Rabbis throw spicy insults in election race

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The Independent Online
SEX, adultery, bribes and phonetaps are the extra spicy ingredients in the race for the head of what is - or was - the highest religious authority in the land: the Chief Rabbinate, the official spokesman of Judaism in Israel.

The two men to be chosen next week - one an Ashkenazi Jew, of Eastern European origin, and one a Sephardi, or Oriental Jew - should provide moral guidance for the nation.

The most deadly accusations have emerged in the campaign for the Ashkenazi Chief Rabbi. Early on, Haifa's Ashkenazi Chief Rabbi, She'ar-Yashuv Cohen, accused the front-runner, Yisrael Meir Lau, Chief Rabbi of Tel Aviv, of leaking and distorting statements he had made to the press in order to paint him as a dangerous liberal. Rabbi Lau's supporters then accused Rabbi Cohen's apparatchiks of bugging his office. Rabbi Cohen counter-claimed that his phone was being tapped.

Then came the sex. This week the Hebrew press has reported that Rabbi Lau has made sexual advances against several women - which he has denied.

'It's more like a US presidential race than an election for the Chief Rabbinate,' says Shakar Illan, a writer on religious affairs for Ha'aretz newspaper. 'Its a tragi-comedy,' says Menachem Friedman, a sociologist and author of books on the institution. He and others have been predicting the decline and fall of the Chief Rabbinate for several years. Now, they believe it is inevitable.

When the Chief Rabbinate was founded in 1921 its purpose was to define the nature of Jewish citizenship, in Mandatory Palestine, before the state was founded, and to make learned interpretations of Jewish law. It is a Zionist body, funded by the state. As such it is largely spurned by anti-Zionist, ultra-Orthodox religious groups. It makes rulings, for example, on who can be defined as a Jew and supervises the kosher food laws.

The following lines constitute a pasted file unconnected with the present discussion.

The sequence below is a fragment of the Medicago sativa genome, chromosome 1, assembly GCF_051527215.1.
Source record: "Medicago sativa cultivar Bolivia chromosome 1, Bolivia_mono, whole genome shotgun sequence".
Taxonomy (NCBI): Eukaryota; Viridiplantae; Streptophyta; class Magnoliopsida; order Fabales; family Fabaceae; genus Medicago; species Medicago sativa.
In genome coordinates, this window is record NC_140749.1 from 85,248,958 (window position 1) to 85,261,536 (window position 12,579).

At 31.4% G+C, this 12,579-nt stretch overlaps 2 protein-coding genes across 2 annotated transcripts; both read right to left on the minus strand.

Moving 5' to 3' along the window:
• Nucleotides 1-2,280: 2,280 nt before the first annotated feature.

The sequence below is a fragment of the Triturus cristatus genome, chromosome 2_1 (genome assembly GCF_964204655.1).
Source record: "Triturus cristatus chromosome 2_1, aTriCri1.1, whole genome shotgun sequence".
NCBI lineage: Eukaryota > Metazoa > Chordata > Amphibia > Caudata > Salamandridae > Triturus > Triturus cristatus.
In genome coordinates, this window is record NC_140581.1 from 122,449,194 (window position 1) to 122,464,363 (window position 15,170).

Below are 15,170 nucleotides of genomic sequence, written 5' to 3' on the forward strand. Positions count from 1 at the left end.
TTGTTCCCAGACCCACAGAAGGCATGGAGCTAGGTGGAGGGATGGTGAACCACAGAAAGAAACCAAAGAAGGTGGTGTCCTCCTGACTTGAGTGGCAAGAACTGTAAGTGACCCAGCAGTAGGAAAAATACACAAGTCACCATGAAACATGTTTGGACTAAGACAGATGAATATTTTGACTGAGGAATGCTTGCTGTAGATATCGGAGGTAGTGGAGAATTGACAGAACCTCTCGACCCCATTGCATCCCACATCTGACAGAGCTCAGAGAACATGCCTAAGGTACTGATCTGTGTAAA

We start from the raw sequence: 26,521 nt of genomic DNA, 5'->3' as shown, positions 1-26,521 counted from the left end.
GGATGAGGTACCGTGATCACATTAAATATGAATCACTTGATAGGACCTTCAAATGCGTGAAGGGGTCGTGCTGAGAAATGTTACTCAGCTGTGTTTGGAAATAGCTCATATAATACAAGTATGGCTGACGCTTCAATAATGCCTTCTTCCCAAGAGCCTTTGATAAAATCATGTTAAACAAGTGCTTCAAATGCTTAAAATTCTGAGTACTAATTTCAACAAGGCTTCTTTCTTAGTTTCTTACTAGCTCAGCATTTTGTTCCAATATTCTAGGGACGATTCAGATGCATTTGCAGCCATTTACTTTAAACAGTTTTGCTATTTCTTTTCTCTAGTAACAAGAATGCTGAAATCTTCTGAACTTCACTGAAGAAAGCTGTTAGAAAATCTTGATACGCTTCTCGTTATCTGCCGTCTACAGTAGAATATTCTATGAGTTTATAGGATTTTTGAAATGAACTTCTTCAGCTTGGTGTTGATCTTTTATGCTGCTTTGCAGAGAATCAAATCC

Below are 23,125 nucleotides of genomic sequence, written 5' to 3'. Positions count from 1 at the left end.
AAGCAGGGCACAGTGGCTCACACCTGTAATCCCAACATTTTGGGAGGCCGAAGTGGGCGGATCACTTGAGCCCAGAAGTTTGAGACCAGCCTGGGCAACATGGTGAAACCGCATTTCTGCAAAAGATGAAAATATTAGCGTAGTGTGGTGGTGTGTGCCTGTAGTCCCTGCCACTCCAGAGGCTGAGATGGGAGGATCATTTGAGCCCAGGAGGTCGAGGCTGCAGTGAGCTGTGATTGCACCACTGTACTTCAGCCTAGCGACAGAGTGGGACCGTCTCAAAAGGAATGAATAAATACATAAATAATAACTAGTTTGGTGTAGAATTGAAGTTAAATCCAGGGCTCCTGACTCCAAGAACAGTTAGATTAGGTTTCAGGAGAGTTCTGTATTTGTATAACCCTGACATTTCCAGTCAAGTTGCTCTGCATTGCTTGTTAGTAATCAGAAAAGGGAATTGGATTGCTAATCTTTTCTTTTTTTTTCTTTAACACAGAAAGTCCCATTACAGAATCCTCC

Over the years the broad role of the Chief Rabbinate as prime arbiter of Jewish law - Halacha - has become largely symbolic, and cannot be enforced, according to Professor Friedman. In a mainly secular society, Israelis may prefer to listen to their own rabbis. And the Chief Rabbinate has no power outside Israel. As a result the prestige and learning of the Chief Rabbis have declined.

But in one vital area the institution is all-powerful. The two Chief Rabbis are judge and jury in Israel's marriage and divorce courts. It is here that the Israeli state and the Jewish religion are intertwined. While many secular Jews have objected, religious Jews in Israel have always insisted that religious control must be exercised over marriage and divorce to preserve the unity and purity of the Jewish people.

Religious experts say they believe that when the new Chief Rabbis are finally chosen they will have far less status than their predecessors and eventually the institution will be dismantled. But rabbinical control over marriage and divorce is likely to remain.

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